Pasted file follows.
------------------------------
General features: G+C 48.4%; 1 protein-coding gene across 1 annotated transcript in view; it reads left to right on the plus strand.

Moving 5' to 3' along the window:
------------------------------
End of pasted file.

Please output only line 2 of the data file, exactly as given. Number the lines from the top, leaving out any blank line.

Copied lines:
Moving 5' to 3' along the window: